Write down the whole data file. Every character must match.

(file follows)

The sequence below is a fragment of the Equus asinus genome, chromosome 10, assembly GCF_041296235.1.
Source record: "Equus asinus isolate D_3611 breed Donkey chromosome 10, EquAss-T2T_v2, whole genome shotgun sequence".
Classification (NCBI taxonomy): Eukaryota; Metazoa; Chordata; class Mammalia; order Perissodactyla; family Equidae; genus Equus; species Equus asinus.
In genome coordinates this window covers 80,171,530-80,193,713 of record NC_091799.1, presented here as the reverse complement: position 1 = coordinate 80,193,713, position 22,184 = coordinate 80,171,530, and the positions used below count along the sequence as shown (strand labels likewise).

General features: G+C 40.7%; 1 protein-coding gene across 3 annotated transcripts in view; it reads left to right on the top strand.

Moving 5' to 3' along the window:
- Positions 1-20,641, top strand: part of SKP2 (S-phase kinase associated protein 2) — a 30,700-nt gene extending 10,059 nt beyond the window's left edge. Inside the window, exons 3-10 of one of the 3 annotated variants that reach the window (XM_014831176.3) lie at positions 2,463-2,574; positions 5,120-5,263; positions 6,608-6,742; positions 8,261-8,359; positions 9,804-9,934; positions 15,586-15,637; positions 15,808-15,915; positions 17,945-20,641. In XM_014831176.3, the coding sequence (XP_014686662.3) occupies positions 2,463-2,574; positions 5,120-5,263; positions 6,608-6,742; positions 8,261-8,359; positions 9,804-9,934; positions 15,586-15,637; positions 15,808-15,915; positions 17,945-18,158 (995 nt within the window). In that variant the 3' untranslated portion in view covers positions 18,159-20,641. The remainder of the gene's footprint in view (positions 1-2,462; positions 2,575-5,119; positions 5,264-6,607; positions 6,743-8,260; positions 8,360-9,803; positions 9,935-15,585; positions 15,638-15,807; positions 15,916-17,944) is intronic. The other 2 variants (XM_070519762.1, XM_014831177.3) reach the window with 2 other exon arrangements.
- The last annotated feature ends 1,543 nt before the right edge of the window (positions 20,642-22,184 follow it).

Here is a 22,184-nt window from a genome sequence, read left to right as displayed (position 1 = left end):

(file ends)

The sequence below is a fragment of the Equus asinus genome, chromosome 10, assembly GCF_041296235.1.
Source record: "Equus asinus isolate D_3611 breed Donkey chromosome 10, EquAss-T2T_v2, whole genome shotgun sequence".
Classification (NCBI taxonomy): Eukaryota; Metazoa; Chordata; class Mammalia; order Perissodactyla; family Equidae; genus Equus; species Equus asinus.
In genome coordinates this window covers 80,171,530-80,193,713 of record NC_091799.1, presented here as the reverse complement: position 1 = coordinate 80,193,713, position 22,184 = coordinate 80,171,530, and the positions used below count along the sequence as shown (strand labels likewise).

General features: G+C 40.7%; 1 protein-coding gene across 3 annotated transcripts in view; it reads left to right on the top strand.

Moving 5' to 3' along the window:
- Positions 1-20,641, top strand: part of SKP2 (S-phase kinase associated protein 2) — a 30,700-nt gene extending 10,059 nt beyond the window's left edge. Inside the window, exons 3-10 of one of the 3 annotated variants that reach the window (XM_014831176.3) lie at positions 2,463-2,574; positions 5,120-5,263; positions 6,608-6,742; positions 8,261-8,359; positions 9,804-9,934; positions 15,586-15,637; positions 15,808-15,915; positions 17,945-20,641. In XM_014831176.3, the coding sequence (XP_014686662.3) occupies positions 2,463-2,574; positions 5,120-5,263; positions 6,608-6,742; positions 8,261-8,359; positions 9,804-9,934; positions 15,586-15,637; positions 15,808-15,915; positions 17,945-18,158 (995 nt within the window). In that variant the 3' untranslated portion in view covers positions 18,159-20,641. The remainder of the gene's footprint in view (positions 1-2,462; positions 2,575-5,119; positions 5,264-6,607; positions 6,743-8,260; positions 8,360-9,803; positions 9,935-15,585; positions 15,638-15,807; positions 15,916-17,944) is intronic. The other 2 variants (XM_070519762.1, XM_014831177.3) reach the window with 2 other exon arrangements.
- The last annotated feature ends 1,543 nt before the right edge of the window (positions 20,642-22,184 follow it).

Here is a 22,184-nt window from a genome sequence, read left to right as displayed (position 1 = left end):